Monitoring fatigue in construction workers using physiological measurements
- Citation data:
Automation in Construction, ISSN: 0926-5805, Vol: 82, Page: 154-165
- Publication Year:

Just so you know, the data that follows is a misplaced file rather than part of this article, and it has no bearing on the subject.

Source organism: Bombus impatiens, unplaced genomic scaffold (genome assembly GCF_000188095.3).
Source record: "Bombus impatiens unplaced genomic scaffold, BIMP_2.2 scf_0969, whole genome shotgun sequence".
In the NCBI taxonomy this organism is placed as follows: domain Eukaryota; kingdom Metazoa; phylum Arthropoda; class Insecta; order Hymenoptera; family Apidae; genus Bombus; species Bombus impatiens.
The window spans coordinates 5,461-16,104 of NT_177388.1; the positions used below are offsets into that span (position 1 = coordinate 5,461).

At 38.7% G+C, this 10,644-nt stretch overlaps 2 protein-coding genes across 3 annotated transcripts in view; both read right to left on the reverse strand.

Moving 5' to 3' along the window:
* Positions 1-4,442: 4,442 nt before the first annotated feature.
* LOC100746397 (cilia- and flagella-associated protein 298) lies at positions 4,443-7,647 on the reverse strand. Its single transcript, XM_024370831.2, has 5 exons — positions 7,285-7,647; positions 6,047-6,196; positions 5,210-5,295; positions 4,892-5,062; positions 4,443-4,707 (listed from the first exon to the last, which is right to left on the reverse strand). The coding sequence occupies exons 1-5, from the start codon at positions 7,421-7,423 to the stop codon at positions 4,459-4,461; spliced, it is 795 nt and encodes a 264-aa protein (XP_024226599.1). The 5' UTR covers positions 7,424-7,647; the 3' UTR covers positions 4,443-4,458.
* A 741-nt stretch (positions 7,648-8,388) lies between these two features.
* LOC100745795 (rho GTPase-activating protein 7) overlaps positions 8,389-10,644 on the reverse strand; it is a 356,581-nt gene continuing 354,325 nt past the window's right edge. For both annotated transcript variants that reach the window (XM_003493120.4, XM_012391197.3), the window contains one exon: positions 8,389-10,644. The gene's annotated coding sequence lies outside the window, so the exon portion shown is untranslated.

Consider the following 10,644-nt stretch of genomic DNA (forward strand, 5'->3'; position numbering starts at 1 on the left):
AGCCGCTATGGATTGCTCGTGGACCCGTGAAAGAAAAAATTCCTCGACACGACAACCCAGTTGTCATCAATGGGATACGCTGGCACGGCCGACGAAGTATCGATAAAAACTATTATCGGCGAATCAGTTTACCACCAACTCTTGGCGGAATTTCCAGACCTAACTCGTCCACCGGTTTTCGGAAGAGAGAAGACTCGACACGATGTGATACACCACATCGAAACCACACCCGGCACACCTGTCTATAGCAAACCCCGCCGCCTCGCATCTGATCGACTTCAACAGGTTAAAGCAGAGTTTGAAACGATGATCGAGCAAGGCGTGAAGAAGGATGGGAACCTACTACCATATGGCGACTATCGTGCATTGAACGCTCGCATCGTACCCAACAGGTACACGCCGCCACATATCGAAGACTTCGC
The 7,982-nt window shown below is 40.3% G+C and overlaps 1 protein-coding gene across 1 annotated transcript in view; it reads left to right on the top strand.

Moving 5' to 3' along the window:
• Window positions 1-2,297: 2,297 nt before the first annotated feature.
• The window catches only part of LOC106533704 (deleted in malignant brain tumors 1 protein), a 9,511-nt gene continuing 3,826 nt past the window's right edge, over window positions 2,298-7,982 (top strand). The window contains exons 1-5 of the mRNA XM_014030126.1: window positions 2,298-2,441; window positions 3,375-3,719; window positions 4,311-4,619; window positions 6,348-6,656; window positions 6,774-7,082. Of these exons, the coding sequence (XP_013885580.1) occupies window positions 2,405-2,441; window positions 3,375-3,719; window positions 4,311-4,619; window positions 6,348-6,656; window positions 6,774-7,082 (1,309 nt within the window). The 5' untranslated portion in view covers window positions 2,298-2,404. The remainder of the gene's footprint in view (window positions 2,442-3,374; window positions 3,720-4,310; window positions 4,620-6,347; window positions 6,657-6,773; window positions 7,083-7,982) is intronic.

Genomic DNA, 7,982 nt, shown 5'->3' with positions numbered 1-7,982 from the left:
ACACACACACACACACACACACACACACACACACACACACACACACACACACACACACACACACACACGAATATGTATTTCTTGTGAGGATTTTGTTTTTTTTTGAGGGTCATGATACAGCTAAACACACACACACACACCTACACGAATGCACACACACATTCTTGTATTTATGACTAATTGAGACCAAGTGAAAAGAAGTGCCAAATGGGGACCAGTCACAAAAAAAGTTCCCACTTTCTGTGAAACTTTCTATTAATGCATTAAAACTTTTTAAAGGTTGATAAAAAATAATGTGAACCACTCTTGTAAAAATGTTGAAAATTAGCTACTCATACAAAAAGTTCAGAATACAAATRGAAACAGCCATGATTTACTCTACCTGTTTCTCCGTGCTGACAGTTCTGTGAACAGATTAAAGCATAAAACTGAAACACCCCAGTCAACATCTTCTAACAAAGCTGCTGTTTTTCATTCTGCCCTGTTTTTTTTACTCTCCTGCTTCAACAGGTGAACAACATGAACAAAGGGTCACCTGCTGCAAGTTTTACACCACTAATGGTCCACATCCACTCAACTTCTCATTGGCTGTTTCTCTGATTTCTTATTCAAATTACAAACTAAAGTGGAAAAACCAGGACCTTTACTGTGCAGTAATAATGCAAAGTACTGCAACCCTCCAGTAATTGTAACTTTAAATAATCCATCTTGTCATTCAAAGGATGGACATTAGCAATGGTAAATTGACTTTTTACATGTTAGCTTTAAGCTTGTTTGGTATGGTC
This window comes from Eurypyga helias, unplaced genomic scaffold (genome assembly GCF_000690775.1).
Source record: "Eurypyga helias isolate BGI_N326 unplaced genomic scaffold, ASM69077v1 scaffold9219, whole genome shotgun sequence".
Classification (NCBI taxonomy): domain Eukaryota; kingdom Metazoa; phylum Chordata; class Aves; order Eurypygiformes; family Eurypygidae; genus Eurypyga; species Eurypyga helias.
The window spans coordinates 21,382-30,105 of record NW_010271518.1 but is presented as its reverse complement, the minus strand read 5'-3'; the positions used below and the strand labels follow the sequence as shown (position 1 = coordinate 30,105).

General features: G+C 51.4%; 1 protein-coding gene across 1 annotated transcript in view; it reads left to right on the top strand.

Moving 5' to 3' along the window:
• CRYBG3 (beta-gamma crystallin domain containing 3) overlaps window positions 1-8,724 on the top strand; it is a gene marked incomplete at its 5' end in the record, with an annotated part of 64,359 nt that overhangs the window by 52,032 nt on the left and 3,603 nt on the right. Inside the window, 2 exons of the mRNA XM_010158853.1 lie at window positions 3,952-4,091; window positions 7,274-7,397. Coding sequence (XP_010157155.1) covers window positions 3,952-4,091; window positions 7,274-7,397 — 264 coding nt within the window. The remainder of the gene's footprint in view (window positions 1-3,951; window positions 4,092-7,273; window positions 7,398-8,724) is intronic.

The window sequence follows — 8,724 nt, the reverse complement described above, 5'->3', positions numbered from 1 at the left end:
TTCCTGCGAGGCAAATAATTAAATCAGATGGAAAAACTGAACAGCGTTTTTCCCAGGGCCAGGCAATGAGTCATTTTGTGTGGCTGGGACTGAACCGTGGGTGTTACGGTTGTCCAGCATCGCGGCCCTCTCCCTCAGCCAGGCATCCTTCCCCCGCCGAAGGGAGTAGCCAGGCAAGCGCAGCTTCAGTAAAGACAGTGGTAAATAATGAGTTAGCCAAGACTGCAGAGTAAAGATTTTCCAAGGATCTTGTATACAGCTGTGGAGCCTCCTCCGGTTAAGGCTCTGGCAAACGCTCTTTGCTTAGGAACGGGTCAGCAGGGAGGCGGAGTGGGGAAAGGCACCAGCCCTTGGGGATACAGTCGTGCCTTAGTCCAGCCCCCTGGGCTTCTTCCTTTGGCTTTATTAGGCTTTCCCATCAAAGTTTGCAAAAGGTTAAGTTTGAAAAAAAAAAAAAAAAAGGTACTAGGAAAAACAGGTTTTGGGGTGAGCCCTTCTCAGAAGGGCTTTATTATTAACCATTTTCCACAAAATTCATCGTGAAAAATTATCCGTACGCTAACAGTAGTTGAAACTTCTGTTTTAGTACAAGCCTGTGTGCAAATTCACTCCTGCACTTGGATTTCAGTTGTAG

Fatigue is one of the factors leading to reduction in productivity, poor quality of work and increased risk of accidents in construction. Existing established methods of assessing fatigue include surveys and questionnaires, which are cumbersome to implement at construction sites. This study presents a novel approach for real time monitoring of physical fatigue in construction workers using wearable sensors. Changes in the heart rate, thermoregulation and electrical brain activity during a simulated construction task were monitored from 12 participants using a heart rate monitor, infrared temperature sensors and an EEG sensor. Borg's RPE was used as a subjective scale to collect the level of fatigue experienced by the participants. Boosted tree classifiers were trained using the features extracted from the heart rate and temperature sensor signals and used to predict the level of physical fatigue. Only physical fatigue was assessed as none of the participants developed any sign of mental fatigue during the study. The results show that physical fatigue can be monitored using wearable sensors. The classification accuracy, based solely on features extracted from average of skin temperature data, was 9% higher than based solely on heart rate data, and combining the information from both sensors resulted in the best accuracy of 82%. The results also show that monitoring thermoregulation from temple can be more useful compared to other studied monitoring sites, the classification accuracy based only on data from the temple was 79%. This accuracy is significantly higher compared to the classification accuracy based only on heart rate data (59%).